A 31-year-old man from Illinois with no criminal history was motivated by a perceived vendetta when he fatally shot his ex-girlfriend in a lobby of a busy Strip resort last week, a Las Vegas police official said Tuesday.
Homicide Lt. Ray Steiber said Friday’s murder-suicide at the Excalibur was driven by a relationship gone sour. Edward Brandt, from Lake Forest, Ill., obsessed over the notion of getting even with 30-year-old Jessica Kenny, a woman he hadn’t dated for more than two years, according to police.
About 8:30 p.m. Friday, Brandt walked into the medieval-themed resort and shot Kenny multiple times with a .38-caliber revolver registered in his name. He then turned the gun on himself.
“He had conjured up some idea that she wronged him in the past,” Steiber said.
Steiber said the shooting, at the hotel-casino on the corner of Tropicana Avenue and Las Vegas Boulevard, was an isolated incident.
He estimated that hundreds of people were inside the lobby when gunshots erupted.
Detectives spoke with dozens of witnesses during the investigation.
Kenny, of Las Vegas, worked for Vegas.com, and her job as a vendor at the hotel was to answer questions for guests. She was described by employees as “sweet” and “amazing.”
The last high-profile shooting inside a Strip casino occurred in 2007. Steven Zegrean opened fire at the New York-New York, unleashing a hail of bullets down on the casino floor and wounding four tourists.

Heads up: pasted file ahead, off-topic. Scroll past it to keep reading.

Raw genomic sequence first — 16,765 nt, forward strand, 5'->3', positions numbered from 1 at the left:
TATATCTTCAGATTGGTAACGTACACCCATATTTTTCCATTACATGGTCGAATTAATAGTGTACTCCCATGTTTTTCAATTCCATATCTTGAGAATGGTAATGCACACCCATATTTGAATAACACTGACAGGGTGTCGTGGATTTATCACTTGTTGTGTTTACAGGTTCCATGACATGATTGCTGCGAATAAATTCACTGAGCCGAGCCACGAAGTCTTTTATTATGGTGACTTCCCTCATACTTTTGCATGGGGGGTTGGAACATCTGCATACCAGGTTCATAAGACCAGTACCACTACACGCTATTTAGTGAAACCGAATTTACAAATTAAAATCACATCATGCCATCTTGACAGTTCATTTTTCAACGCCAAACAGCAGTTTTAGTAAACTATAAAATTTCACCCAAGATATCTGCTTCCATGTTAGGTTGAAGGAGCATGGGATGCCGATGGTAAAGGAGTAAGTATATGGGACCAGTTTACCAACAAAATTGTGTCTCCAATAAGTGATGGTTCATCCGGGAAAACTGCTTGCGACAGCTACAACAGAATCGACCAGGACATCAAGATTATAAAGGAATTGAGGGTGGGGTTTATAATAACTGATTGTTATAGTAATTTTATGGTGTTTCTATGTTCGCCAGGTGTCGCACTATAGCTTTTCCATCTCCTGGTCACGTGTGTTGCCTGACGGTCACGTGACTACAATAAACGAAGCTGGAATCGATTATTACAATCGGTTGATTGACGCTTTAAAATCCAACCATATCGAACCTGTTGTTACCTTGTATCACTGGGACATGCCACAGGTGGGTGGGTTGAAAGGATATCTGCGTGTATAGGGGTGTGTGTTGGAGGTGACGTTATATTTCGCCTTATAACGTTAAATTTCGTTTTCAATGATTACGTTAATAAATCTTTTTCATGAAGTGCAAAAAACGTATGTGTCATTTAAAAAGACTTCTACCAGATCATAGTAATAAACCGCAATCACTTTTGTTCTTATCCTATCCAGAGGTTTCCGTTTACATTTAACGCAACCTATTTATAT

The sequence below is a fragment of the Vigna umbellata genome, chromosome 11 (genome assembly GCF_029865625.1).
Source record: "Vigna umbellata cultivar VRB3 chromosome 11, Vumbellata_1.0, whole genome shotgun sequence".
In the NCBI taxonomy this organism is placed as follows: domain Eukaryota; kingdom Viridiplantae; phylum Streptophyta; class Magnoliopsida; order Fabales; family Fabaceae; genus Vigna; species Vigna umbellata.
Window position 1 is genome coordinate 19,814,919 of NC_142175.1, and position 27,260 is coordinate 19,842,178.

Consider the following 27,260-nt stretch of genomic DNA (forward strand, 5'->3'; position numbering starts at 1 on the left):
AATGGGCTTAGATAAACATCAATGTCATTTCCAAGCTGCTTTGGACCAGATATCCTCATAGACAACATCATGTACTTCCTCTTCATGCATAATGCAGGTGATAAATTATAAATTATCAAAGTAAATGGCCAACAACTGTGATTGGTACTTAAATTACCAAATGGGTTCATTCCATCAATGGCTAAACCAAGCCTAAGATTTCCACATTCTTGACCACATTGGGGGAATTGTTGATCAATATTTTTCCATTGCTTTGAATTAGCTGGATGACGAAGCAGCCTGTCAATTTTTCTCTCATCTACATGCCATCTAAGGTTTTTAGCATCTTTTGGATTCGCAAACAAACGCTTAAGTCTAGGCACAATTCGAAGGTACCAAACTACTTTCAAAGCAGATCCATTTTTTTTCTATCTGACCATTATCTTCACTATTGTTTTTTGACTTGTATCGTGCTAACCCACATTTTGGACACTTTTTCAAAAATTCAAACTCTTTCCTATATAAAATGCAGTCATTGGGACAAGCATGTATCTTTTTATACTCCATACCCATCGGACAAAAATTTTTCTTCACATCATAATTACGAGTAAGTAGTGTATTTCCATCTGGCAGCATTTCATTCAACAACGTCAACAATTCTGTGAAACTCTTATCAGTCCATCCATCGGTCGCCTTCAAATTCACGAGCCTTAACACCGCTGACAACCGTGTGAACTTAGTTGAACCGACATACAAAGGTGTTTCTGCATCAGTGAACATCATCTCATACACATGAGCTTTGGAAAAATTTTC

Several bystanders tackled him, stopping the attack.
Zegrean was sentenced to 90 years in prison after being found guilty at trial.
Last week’s murder-suicide made national headlines. It came on the heels of the mass shooting at a Connecticut elementary school, one of the deadliest shootings in U.S. history. Twenty children and six adults were killed in the rampage by a gunman who had also killed his mother.
With people already on edge and mourning the carnage in Connecticut, Brandt’s actions caused predictable unease among tourists and locals alike.
Screaming people ran in all directions looking for safety as Brandt fired.
Steiber said earlier this week that violence on the Strip is rare. He said that with surveillance cameras and security guards at casinos, some armed, resorts are safe.
As debates occur nationally over gun control and improving treatment for those suffering mental health problems, Steiber said not much could be done to prevent the murder-suicide inside the Excalibur.
Steiber added that Friday’s shooting could have been a greater tragedy.
He said Brandt was committed to killing Kenny.
“He had every opportunity to shoot a multitude of people,” Steiber said. “He was only after her.”
Contact reporter Antonio Planas at aplanas@
reviewjournal.com or 702-383-4638.